The industry has been kept alive by a very vocal lobby that has kept its interests on the political agenda, while judiciously re-investing cinema levies back into production. It has also insisted that French TV – once seen as a threat – plays a role as an investor. This has effectively turned the channels into major players in the movie business. But although there are exceptions, such as Annaud's “Two Brothers/Deux frères”, Moix's “Podium” and Jeunet's “Un long dimanche de fiançailles”, France is no longer the producer of international hits that it once was.
"Le mal français"
For Philippe Maynial, co-organiser of France's prestigious Sopadin scriptwriting awards, this is partly due to what he calls the “mal français” (French ill). “The system as it now exists favours production, but forces the major channels into the role of banker,” he says. “They have little say in the actual creative process. The result is that a large number of films are going into production with scripts that should have received more work, and the channels can do nothing about it. So what you get is Franco-French films that don't export well.” In his previous career, he worked with Gaumont. “We had major Italian and Polish directors working on French subjects,” he remembers. “People like Ettore Scola and Wajda. We were already thinking in terms of Europe rather than just France.” So why don't more companies spend more time on the development? Despite lip service paid to the notion of a great script, the vast majority of French - and indeed European - companies simply don't have the budget. Inevitably, there is talk about looking for public funding. As one insider put it at last year's ScriptForum in Venice, "60% of the European Commission's Media budget is going towards promoting films that have not been developed enough".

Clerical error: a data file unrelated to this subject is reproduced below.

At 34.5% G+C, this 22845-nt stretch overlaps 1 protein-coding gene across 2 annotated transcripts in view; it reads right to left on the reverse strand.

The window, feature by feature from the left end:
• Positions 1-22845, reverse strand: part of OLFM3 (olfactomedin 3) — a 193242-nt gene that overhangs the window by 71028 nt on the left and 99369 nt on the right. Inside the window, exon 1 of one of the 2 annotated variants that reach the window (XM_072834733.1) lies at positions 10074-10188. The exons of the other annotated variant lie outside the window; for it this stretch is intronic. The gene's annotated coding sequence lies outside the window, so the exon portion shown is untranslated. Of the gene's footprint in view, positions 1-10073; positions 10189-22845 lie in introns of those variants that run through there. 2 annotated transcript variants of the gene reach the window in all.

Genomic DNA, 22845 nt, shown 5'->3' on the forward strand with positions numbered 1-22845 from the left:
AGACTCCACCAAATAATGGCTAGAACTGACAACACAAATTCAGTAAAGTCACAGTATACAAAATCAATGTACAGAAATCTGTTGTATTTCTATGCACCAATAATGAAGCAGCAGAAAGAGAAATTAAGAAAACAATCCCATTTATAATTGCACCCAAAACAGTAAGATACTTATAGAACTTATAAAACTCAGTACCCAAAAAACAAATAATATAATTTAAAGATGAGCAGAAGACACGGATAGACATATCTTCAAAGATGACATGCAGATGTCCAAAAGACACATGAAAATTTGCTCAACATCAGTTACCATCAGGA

Sopadin is well placed to talk about scripts, as they run 4 major annual competitions. “It provides an absolutely unique opportunity for writers to be read by the major producers and TV channels. These people just do not read unsolicited material – ever.” Maynial's partner Barbara Vassiliev pointed out that many of the scripts actually end up being produced, “Nuit Noire” being a recent example. Sopadin also runs the Ré-écrire script workshops on the aptly-named Ile de Ré.
The Belgian touch
Talking to the Belgian Association of Audiovisual Scriptwriters, they were enthusiastic about the critical success of Belgian films. “There is a creativity you can feel as you walk around Brussels already,” said Vassiliev. “People are looking for new ways to do things.” Concerning the so-called “Belgian touch” that has seen films such as “Quand la mer monte” and “L'enfant” pick up major awards, Maynial repeated the old advice about writing what you know about. “It seems like the more Belgian you are in your writing, the more interest it generates. The more specific the touch you bring to it, the more it appeals to people. These are the sort of scripts that are being bought for the moment,” he said.
For details about Sopadin's competitions and the Ré-écrire workshops, visit www.prix-scenariste.org.